Desire to Seek After Value and Desire to Realize Value-The Sung Sang desires are divided into the desire to seek after values such as truth, goodness and beauty and the desire to realize these values for others. These two desires come from the fact that man is in the position of being an object to God and in the position of subject to all things. Being in the position of object means that a human being should realize the values of truth, goodness and beauty, and by demonstrating them, please God or a higher level than just himself, e.g. family or nation (we refer to this as the whole). In other words from this creative purpose to bring joy to God or to the whole, comes the desire to realize value. On the other hand, for man to be in the position of subject toward all things means that a human being has the desire to demand the values of truth, goodness and beauty from all things. This is the desire to seek after value.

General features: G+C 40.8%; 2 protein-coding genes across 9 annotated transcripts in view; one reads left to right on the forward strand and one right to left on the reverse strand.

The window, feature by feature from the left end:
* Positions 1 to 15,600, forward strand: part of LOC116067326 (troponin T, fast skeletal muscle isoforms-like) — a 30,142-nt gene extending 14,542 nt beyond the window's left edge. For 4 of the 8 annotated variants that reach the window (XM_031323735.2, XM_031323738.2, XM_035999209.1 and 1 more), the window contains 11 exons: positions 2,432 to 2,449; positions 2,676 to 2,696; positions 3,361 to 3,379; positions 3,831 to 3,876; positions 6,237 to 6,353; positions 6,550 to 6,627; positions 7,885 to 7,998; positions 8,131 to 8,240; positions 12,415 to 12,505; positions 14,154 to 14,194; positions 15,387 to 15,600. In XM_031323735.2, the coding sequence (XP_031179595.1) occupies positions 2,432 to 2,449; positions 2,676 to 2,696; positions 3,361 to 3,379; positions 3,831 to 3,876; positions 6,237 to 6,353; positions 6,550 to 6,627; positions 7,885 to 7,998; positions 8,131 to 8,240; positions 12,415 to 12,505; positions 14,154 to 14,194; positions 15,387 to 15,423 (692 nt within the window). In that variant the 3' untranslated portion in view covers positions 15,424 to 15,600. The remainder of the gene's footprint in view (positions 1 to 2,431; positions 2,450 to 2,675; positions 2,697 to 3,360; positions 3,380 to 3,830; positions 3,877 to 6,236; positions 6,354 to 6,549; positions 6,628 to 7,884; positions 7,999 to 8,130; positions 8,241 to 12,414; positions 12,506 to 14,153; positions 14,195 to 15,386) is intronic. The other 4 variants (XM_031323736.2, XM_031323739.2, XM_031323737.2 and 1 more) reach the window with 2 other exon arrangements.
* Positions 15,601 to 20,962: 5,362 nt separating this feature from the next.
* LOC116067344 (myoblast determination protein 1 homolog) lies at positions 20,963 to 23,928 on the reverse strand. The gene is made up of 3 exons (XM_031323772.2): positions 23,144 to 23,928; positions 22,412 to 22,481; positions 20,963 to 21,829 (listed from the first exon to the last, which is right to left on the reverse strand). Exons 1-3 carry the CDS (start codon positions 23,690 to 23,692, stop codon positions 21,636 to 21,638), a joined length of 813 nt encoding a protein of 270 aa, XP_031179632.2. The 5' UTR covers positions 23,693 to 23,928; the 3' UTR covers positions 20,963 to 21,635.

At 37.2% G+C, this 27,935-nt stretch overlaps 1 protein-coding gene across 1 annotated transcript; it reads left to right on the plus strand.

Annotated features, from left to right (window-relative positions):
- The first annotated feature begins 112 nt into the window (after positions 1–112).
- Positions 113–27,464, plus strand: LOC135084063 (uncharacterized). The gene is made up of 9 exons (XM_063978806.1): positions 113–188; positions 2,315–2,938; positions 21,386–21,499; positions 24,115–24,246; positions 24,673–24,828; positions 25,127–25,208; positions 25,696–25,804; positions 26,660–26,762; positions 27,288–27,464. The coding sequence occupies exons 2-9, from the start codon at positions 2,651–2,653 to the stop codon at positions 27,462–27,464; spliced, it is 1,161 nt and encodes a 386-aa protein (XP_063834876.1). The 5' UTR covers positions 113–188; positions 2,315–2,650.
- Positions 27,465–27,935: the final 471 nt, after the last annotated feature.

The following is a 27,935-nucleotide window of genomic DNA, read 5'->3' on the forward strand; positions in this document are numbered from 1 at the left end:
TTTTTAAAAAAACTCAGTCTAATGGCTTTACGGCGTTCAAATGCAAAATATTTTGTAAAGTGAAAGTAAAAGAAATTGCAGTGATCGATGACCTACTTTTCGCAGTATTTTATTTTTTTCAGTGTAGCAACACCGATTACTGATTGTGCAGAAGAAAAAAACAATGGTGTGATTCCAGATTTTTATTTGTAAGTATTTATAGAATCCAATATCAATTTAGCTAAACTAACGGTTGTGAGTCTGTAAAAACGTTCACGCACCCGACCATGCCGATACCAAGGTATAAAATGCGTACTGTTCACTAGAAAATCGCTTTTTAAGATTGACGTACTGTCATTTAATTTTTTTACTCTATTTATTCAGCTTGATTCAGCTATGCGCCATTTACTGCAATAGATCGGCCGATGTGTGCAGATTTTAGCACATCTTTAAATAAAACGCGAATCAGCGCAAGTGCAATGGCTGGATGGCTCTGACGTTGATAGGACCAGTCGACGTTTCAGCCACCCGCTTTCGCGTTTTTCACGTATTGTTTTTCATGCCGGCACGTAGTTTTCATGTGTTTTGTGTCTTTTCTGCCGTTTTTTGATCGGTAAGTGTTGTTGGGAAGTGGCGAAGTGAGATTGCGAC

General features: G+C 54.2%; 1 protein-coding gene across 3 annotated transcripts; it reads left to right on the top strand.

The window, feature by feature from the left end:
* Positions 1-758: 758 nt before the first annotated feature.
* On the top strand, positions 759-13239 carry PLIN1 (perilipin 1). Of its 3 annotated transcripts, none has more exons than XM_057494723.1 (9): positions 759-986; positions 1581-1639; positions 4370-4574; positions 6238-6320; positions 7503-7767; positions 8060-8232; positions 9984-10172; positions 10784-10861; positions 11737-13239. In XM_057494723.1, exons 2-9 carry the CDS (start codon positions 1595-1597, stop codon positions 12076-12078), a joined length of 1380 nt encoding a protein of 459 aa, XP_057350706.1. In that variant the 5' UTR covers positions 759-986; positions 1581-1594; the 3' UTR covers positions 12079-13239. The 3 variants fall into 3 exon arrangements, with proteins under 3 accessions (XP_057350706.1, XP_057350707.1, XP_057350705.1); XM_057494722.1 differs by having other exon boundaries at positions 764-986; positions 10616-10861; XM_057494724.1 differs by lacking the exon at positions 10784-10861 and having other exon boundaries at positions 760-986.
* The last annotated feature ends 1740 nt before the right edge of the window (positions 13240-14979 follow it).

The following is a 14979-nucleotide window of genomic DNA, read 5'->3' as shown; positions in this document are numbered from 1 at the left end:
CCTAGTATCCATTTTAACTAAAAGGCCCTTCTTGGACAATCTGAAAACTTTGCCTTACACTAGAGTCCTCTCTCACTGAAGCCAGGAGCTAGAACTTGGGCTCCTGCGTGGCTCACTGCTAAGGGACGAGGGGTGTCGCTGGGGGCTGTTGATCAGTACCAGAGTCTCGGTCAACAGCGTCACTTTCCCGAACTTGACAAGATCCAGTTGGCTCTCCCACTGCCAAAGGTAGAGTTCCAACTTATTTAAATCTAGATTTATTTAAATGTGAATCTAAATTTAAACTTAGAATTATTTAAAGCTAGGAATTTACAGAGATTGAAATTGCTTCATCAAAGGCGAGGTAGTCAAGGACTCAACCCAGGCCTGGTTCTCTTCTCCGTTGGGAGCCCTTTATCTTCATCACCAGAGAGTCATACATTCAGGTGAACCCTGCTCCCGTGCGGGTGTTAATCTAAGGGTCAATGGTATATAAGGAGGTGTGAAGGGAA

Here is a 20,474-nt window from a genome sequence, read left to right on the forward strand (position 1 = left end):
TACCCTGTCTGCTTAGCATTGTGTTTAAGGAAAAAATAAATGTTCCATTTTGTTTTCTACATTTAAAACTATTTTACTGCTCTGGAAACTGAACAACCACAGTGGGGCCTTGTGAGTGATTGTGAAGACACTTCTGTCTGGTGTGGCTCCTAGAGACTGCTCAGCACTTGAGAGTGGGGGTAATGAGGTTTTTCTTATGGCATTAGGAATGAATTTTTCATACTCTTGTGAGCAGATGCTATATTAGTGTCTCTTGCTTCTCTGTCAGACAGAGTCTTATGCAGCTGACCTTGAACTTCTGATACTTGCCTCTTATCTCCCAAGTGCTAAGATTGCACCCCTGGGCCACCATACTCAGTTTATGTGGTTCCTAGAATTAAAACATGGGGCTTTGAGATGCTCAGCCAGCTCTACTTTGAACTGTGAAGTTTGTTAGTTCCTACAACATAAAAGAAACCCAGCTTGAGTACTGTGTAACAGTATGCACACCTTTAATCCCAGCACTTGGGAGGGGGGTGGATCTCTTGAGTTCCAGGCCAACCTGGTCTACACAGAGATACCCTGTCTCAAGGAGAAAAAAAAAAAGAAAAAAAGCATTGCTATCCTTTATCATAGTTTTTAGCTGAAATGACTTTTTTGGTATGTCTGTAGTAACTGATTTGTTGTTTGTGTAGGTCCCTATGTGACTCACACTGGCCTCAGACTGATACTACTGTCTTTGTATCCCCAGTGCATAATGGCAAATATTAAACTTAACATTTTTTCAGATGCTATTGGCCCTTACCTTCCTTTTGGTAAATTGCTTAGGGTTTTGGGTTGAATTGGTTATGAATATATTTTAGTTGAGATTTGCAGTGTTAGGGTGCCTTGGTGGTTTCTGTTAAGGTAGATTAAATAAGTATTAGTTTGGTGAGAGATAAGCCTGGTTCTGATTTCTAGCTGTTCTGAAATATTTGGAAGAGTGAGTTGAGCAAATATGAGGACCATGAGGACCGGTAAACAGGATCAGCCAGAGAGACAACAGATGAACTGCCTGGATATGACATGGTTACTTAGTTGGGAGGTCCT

It is this desire that concerns cognition. We can not say that the desire to realize value has nothing to do with cognition. Because we need to act often in order to have cognition, or even to have joy (cognition) we sometimes try to realize values to serve the whole and to serve the individual.
The Purpose for the Whole and the Purpose for the Individual-Since human beings are connected bodies they not only have their own lives but also have a purpose to serve the whole (e.g. family, country and world). These two purposes have an inseparable relationship between them.
Therefore, there cannot be any purpose of the individual apart from the purpose of the whole, nor any purpose of the whole that does not include the purpose of the individual. (Divine Principle, p. 42)
Moreover, the purpose for the whole has a close relationship to the Sung Sang desire mentioned above and also to the desire to realize values; while the purpose for the individual has a close relationship to the Hyung Sang desire, and to the desire for seeking after value (See Section B of "Axiology").
Although man's cognition concerns all these human desires, it has an especially close relationship to the Sung Sang desire concerning truth, goodness and beauty. Furthermore, man's cognition is most important in relation to the value-seeking desires. These desires come from the fact that man is in the position of being the subject toward all things.
Pleasure in the Cognition of Value